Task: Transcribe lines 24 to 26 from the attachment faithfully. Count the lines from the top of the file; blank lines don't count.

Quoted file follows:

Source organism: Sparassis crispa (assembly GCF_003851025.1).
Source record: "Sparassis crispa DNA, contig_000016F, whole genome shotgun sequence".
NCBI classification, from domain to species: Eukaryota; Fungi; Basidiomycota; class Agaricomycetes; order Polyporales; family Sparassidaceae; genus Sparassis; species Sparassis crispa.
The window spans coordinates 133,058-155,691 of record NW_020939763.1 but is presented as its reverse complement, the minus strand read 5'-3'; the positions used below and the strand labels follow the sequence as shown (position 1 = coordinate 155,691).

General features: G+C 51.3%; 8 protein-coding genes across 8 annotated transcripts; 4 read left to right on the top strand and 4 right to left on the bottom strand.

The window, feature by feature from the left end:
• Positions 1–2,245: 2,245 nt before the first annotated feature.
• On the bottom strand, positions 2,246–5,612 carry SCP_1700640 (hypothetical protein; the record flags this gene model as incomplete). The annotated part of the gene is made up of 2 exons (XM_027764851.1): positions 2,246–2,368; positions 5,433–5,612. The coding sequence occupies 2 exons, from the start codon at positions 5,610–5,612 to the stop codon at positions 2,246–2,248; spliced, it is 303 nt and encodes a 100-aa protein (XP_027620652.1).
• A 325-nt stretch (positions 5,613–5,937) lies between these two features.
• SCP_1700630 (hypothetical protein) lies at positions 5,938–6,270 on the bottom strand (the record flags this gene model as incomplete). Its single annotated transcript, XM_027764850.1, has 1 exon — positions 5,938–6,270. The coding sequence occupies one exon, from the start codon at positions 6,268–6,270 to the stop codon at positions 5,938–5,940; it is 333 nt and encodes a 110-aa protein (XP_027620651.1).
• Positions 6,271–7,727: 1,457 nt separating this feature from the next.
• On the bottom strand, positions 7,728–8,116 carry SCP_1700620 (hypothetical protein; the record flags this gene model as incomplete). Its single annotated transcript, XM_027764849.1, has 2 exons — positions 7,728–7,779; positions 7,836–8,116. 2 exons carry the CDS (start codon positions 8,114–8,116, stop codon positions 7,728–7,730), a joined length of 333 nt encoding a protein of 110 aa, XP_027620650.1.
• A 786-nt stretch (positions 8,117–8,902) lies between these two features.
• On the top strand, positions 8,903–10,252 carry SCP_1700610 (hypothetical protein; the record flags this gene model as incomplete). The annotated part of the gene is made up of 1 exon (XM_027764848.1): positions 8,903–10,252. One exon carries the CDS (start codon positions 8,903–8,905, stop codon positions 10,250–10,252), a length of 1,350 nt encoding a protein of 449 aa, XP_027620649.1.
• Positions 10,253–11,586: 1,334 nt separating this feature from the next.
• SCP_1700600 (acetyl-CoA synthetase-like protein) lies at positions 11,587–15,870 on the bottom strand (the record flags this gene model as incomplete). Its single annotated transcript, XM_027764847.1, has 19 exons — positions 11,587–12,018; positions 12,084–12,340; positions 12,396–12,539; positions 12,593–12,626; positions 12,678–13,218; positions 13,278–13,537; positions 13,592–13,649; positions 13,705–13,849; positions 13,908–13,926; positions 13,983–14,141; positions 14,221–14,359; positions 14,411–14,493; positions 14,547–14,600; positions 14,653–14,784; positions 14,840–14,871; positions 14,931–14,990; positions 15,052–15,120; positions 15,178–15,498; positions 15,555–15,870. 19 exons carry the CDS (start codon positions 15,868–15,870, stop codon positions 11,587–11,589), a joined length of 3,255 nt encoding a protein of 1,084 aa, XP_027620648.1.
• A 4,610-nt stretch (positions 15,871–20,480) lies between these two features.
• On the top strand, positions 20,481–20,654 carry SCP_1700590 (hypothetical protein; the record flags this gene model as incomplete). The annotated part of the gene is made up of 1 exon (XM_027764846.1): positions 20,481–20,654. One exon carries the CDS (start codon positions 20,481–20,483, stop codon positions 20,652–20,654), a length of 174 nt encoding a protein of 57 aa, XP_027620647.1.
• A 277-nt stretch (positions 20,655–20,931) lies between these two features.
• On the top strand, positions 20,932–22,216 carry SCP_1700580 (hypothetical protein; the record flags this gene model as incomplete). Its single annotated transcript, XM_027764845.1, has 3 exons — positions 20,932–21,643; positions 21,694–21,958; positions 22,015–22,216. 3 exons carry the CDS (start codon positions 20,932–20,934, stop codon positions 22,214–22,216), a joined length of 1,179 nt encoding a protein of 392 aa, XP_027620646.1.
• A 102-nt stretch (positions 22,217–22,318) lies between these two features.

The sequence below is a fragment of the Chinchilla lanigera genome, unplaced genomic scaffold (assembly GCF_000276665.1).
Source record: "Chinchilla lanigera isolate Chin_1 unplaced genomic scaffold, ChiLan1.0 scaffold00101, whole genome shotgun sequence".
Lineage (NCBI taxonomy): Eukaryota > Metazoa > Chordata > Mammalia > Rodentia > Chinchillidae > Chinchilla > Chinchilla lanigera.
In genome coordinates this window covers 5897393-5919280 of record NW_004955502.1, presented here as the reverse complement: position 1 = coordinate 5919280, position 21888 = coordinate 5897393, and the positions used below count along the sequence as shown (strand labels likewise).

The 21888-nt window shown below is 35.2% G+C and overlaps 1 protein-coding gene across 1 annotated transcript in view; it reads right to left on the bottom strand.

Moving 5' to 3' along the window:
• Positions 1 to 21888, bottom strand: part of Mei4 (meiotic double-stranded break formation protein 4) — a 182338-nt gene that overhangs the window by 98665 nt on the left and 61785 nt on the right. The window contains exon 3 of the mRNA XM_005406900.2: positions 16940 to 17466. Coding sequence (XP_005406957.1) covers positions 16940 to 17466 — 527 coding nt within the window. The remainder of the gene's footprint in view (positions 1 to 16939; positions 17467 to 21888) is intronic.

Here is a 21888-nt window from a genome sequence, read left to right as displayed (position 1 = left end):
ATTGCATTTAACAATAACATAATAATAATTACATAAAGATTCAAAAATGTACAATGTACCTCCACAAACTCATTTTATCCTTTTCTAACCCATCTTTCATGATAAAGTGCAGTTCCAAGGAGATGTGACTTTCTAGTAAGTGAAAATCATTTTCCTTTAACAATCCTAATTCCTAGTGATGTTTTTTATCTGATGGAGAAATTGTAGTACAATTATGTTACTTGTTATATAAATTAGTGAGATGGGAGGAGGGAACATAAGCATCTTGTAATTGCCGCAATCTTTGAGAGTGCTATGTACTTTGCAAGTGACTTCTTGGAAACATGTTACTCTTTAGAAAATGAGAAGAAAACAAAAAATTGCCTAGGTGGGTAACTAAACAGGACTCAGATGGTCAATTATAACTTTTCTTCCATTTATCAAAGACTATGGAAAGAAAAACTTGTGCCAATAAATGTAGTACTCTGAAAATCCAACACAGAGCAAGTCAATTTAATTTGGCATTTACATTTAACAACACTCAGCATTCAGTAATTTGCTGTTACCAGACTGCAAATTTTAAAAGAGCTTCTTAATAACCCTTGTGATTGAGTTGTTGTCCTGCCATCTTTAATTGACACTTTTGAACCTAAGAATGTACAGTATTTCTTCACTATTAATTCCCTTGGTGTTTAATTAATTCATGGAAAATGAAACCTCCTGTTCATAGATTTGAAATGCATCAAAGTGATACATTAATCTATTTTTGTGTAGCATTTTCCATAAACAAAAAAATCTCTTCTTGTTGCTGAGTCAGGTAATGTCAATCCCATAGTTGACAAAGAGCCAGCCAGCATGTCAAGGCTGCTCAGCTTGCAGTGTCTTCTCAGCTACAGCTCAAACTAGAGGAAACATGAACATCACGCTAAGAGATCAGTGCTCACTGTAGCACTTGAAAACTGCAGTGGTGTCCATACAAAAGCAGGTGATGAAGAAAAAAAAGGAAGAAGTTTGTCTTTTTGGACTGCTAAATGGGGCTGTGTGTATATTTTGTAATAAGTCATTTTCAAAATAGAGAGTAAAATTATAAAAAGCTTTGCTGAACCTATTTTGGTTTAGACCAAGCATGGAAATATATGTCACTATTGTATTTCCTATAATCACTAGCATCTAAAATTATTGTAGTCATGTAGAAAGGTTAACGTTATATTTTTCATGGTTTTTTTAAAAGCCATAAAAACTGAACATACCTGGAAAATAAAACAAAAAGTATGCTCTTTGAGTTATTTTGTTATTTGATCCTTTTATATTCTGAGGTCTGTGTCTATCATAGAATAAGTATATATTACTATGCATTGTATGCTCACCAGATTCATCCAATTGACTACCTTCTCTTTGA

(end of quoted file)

Lineage (NCBI taxonomy): Eukaryota > Metazoa > Chordata > Mammalia > Rodentia > Chinchillidae > Chinchilla > Chinchilla lanigera.
In genome coordinates this window covers 5897393-5919280 of record NW_004955502.1, presented here as the reverse complement: position 1 = coordinate 5919280, position 21888 = coordinate 5897393, and the positions used below count along the sequence as shown (strand labels likewise).

The 21888-nt window shown below is 35.2% G+C and overlaps 1 protein-coding gene across 1 annotated transcript in view; it reads right to left on the bottom strand.